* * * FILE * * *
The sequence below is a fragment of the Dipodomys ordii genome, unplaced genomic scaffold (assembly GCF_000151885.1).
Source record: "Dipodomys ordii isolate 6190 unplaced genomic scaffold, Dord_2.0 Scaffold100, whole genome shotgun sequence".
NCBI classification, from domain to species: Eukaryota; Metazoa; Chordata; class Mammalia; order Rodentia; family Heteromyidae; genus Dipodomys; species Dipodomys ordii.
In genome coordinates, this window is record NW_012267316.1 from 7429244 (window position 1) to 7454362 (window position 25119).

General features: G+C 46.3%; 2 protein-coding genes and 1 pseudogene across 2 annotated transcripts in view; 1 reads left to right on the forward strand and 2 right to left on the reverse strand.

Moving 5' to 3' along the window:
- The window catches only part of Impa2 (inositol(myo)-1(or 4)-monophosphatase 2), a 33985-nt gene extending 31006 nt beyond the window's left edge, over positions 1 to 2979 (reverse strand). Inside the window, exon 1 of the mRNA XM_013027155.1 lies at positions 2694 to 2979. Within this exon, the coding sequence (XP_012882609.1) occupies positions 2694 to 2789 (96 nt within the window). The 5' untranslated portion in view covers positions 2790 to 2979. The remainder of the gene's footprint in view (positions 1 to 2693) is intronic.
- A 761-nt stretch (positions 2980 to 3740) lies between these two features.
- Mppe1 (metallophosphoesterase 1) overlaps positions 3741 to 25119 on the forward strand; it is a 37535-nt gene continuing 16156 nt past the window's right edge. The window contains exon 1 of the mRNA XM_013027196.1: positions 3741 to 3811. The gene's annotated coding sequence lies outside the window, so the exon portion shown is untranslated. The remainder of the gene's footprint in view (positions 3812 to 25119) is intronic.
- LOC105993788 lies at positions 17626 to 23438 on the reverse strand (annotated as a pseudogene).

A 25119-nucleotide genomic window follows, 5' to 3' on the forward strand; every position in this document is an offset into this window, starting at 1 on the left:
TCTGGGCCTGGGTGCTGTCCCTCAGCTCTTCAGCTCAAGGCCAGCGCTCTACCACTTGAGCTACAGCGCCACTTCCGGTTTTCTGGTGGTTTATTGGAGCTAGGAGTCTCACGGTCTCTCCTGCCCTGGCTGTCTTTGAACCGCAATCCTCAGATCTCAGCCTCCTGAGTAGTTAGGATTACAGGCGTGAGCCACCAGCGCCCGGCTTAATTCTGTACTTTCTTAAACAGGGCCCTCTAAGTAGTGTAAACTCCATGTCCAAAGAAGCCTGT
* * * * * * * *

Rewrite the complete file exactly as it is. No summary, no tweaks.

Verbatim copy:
The sequence below is a fragment of the Dipodomys ordii genome, unplaced genomic scaffold (assembly GCF_000151885.1).
Source record: "Dipodomys ordii isolate 6190 unplaced genomic scaffold, Dord_2.0 Scaffold100, whole genome shotgun sequence".
NCBI classification, from domain to species: Eukaryota; Metazoa; Chordata; class Mammalia; order Rodentia; family Heteromyidae; genus Dipodomys; species Dipodomys ordii.
In genome coordinates, this window is record NW_012267316.1 from 7429244 (window position 1) to 7454362 (window position 25119).

General features: G+C 46.3%; 2 protein-coding genes and 1 pseudogene across 2 annotated transcripts in view; 1 reads left to right on the forward strand and 2 right to left on the reverse strand.

Moving 5' to 3' along the window:
- The window catches only part of Impa2 (inositol(myo)-1(or 4)-monophosphatase 2), a 33985-nt gene extending 31006 nt beyond the window's left edge, over positions 1 to 2979 (reverse strand). Inside the window, exon 1 of the mRNA XM_013027155.1 lies at positions 2694 to 2979. Within this exon, the coding sequence (XP_012882609.1) occupies positions 2694 to 2789 (96 nt within the window). The 5' untranslated portion in view covers positions 2790 to 2979. The remainder of the gene's footprint in view (positions 1 to 2693) is intronic.
- A 761-nt stretch (positions 2980 to 3740) lies between these two features.
- Mppe1 (metallophosphoesterase 1) overlaps positions 3741 to 25119 on the forward strand; it is a 37535-nt gene continuing 16156 nt past the window's right edge. The window contains exon 1 of the mRNA XM_013027196.1: positions 3741 to 3811. The gene's annotated coding sequence lies outside the window, so the exon portion shown is untranslated. The remainder of the gene's footprint in view (positions 3812 to 25119) is intronic.
- LOC105993788 lies at positions 17626 to 23438 on the reverse strand (annotated as a pseudogene).

A 25119-nucleotide genomic window follows, 5' to 3' on the forward strand; every position in this document is an offset into this window, starting at 1 on the left:
TCTGGGCCTGGGTGCTGTCCCTCAGCTCTTCAGCTCAAGGCCAGCGCTCTACCACTTGAGCTACAGCGCCACTTCCGGTTTTCTGGTGGTTTATTGGAGCTAGGAGTCTCACGGTCTCTCCTGCCCTGGCTGTCTTTGAACCGCAATCCTCAGATCTCAGCCTCCTGAGTAGTTAGGATTACAGGCGTGAGCCACCAGCGCCCGGCTTAATTCTGTACTTTCTTAAACAGGGCCCTCTAAGTAGTGTAAACTCCATGTCCAAAGAAGCCTGT